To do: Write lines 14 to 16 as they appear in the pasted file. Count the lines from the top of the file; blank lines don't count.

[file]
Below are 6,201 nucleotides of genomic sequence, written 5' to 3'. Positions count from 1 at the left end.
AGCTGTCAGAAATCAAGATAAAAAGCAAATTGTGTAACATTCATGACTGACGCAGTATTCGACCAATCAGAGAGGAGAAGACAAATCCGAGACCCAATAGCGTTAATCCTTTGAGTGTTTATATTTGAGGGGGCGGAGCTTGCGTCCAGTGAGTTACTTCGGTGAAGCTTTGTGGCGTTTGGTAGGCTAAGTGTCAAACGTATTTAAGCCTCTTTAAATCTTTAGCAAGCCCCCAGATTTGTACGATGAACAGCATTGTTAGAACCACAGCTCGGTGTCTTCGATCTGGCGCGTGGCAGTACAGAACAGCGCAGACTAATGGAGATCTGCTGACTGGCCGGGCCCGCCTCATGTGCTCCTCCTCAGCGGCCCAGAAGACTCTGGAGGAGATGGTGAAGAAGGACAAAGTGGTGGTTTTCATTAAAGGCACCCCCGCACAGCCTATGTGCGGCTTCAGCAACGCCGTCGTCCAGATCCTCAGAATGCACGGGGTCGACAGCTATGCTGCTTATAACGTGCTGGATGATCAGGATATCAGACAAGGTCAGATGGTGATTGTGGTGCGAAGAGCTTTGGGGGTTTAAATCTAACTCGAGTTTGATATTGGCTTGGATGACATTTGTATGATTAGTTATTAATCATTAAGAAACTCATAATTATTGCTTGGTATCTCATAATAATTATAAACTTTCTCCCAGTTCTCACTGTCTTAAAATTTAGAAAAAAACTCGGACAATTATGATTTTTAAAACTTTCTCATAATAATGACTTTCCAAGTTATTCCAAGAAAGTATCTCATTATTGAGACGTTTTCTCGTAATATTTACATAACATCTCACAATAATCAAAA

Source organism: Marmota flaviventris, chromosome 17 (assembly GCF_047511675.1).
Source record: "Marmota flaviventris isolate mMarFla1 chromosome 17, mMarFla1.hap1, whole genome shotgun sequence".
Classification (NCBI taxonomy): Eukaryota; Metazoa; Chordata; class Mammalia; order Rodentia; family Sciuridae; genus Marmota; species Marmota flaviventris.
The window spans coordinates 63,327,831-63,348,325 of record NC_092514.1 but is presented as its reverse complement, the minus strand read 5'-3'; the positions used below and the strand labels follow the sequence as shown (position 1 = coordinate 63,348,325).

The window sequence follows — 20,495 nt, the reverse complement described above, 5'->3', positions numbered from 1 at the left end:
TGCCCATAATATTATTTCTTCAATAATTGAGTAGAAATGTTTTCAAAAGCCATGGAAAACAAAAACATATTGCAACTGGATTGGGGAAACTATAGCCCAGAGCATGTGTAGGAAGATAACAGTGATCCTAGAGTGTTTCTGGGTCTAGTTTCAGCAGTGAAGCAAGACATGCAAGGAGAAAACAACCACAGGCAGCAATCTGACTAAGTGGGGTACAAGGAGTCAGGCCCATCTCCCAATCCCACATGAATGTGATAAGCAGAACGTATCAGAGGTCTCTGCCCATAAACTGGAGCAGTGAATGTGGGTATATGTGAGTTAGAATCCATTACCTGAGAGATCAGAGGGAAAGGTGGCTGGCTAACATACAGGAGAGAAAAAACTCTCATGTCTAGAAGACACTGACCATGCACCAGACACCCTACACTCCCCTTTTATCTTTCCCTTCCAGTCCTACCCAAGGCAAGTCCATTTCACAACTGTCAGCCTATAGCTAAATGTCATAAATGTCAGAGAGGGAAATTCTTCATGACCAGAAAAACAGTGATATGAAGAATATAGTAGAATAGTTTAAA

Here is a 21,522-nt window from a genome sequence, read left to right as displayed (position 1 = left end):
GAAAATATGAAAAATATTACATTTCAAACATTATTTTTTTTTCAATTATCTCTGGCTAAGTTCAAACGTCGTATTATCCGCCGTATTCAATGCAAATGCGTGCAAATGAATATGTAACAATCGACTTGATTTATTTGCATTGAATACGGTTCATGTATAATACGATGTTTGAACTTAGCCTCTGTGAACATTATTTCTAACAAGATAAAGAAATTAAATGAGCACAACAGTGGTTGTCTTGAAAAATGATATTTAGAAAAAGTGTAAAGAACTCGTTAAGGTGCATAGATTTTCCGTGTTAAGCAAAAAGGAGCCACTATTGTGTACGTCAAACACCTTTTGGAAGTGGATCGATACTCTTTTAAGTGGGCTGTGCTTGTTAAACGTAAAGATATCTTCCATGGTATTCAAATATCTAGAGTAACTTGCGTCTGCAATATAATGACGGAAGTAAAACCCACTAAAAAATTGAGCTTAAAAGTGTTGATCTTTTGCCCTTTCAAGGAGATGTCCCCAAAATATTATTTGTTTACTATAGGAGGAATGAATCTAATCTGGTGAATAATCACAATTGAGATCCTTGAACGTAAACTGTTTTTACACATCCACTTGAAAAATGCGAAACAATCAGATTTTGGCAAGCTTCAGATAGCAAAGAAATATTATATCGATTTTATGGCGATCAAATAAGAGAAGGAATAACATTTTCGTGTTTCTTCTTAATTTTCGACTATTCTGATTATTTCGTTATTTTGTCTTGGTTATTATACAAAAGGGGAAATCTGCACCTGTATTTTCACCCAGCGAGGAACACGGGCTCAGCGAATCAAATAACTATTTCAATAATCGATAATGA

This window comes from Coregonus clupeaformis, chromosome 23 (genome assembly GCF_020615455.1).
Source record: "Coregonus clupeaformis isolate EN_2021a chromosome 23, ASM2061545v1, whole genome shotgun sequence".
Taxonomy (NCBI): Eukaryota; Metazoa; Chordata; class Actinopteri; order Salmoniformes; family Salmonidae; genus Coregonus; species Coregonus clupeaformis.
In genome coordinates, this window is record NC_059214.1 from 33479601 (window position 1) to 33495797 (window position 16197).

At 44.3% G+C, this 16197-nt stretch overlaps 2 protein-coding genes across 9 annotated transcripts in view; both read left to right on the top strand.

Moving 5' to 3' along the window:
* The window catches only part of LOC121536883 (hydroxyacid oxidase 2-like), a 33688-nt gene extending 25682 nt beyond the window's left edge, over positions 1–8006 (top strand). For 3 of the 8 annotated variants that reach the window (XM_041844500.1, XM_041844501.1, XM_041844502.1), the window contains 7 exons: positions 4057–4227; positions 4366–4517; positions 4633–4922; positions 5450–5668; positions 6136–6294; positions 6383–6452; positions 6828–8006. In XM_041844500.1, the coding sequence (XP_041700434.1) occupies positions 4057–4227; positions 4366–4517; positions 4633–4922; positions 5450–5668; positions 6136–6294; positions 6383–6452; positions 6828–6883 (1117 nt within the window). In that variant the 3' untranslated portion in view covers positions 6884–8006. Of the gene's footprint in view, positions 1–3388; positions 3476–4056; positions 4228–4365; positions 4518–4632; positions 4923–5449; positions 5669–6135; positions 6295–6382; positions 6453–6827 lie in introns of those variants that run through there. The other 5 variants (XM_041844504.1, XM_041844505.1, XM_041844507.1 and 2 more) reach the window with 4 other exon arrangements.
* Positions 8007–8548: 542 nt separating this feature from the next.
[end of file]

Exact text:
In genome coordinates, this window is record NC_059214.1 from 33479601 (window position 1) to 33495797 (window position 16197).

At 44.3% G+C, this 16197-nt stretch overlaps 2 protein-coding genes across 9 annotated transcripts in view; both read left to right on the top strand.

Moving 5' to 3' along the window: